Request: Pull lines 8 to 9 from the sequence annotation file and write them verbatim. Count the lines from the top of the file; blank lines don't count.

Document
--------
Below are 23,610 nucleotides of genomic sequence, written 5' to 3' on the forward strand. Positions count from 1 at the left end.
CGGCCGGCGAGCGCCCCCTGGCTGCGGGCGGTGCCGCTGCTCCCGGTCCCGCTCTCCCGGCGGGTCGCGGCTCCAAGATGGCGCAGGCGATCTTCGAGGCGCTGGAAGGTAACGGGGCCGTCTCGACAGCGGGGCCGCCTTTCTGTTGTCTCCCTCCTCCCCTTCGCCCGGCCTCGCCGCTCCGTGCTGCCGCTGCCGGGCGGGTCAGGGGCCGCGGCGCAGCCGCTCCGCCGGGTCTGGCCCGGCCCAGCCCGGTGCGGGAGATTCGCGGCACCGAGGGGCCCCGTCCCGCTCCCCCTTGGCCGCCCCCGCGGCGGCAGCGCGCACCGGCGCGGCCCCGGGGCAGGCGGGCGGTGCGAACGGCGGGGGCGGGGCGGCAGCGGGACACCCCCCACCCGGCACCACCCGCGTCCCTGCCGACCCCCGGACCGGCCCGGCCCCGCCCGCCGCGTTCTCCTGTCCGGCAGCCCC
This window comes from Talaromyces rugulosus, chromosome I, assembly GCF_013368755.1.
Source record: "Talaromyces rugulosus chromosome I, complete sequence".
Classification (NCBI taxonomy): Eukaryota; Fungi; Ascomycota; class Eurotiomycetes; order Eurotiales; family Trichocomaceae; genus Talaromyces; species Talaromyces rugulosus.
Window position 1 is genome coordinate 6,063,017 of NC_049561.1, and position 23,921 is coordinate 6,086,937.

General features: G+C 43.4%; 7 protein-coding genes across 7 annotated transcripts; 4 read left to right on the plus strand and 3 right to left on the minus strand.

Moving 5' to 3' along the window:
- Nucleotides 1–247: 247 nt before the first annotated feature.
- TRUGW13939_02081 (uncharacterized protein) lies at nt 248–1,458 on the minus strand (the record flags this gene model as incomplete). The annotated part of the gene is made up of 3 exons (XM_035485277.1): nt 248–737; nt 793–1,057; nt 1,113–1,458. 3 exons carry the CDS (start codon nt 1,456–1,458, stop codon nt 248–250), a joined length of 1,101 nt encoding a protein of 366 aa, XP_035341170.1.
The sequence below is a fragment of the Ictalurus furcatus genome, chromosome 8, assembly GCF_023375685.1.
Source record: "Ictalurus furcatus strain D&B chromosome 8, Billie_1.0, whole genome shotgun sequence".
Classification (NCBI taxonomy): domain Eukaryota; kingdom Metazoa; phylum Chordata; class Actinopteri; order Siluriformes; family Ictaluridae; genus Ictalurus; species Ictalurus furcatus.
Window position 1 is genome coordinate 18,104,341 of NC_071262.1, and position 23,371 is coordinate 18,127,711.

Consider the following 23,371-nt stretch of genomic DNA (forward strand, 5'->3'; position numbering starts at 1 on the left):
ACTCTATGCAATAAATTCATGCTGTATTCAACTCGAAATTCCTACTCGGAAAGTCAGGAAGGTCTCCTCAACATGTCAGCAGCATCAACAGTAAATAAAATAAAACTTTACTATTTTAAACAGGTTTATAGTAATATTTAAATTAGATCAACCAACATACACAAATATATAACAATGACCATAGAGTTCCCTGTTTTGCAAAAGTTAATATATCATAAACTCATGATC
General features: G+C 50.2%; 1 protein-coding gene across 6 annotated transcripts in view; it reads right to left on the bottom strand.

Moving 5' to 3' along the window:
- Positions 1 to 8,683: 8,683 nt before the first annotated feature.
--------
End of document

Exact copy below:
Moving 5' to 3' along the window:
- Nucleotides 1–247: 247 nt before the first annotated feature.